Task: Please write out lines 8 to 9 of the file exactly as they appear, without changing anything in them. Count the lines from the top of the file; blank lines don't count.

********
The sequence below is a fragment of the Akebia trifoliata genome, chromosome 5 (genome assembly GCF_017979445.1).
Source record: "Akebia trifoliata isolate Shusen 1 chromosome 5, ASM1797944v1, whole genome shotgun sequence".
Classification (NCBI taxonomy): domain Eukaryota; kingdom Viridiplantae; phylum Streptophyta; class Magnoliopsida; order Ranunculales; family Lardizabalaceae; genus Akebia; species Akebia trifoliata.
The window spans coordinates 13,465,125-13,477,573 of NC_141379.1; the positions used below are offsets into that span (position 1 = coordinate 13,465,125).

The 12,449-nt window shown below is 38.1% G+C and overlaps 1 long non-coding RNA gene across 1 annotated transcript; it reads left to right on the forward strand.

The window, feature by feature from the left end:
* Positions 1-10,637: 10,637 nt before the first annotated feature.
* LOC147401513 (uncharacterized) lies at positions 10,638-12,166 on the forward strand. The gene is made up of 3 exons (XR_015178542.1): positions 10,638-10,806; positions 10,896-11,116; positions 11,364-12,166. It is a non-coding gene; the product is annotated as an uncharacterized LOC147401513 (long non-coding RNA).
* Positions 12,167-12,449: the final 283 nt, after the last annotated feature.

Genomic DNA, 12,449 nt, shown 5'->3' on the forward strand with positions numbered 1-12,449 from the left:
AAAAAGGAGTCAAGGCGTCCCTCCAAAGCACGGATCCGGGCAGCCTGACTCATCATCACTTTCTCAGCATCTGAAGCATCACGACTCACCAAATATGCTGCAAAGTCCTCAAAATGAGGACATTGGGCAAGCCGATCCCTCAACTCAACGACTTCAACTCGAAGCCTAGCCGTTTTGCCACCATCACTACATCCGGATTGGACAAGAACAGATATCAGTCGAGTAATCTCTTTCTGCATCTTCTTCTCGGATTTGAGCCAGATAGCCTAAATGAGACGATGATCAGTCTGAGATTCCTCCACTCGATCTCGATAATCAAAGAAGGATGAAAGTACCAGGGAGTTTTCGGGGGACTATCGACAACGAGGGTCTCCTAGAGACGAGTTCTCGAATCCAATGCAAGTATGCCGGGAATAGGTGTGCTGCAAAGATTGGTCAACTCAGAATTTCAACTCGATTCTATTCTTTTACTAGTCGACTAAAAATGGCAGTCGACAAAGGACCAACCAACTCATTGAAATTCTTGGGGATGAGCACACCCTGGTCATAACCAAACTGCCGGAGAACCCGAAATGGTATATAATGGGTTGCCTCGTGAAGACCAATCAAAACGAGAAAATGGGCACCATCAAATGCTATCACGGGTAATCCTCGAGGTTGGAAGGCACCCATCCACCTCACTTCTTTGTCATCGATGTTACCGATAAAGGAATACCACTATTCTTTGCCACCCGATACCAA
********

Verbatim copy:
* LOC147401513 (uncharacterized) lies at positions 10,638-12,166 on the forward strand. The gene is made up of 3 exons (XR_015178542.1): positions 10,638-10,806; positions 10,896-11,116; positions 11,364-12,166. It is a non-coding gene; the product is annotated as an uncharacterized LOC147401513 (long non-coding RNA).
* Positions 12,167-12,449: the final 283 nt, after the last annotated feature.